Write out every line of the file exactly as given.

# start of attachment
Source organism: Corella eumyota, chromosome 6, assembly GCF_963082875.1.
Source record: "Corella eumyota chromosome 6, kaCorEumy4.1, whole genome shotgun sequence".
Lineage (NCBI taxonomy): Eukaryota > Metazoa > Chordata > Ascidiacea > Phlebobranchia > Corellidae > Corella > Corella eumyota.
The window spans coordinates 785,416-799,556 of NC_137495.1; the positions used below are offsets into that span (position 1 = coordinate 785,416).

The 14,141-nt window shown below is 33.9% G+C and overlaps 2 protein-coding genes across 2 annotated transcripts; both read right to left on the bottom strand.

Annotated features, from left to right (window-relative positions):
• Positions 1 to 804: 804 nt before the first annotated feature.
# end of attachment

Source organism: Corella eumyota, chromosome 6, assembly GCF_963082875.1.
Source record: "Corella eumyota chromosome 6, kaCorEumy4.1, whole genome shotgun sequence".
Lineage (NCBI taxonomy): Eukaryota > Metazoa > Chordata > Ascidiacea > Phlebobranchia > Corellidae > Corella > Corella eumyota.
The window spans coordinates 785,416-799,556 of NC_137495.1; the positions used below are offsets into that span (position 1 = coordinate 785,416).

The 14,141-nt window shown below is 33.9% G+C and overlaps 2 protein-coding genes across 2 annotated transcripts; both read right to left on the bottom strand.

Annotated features, from left to right (window-relative positions):
• Positions 1 to 804: 804 nt before the first annotated feature.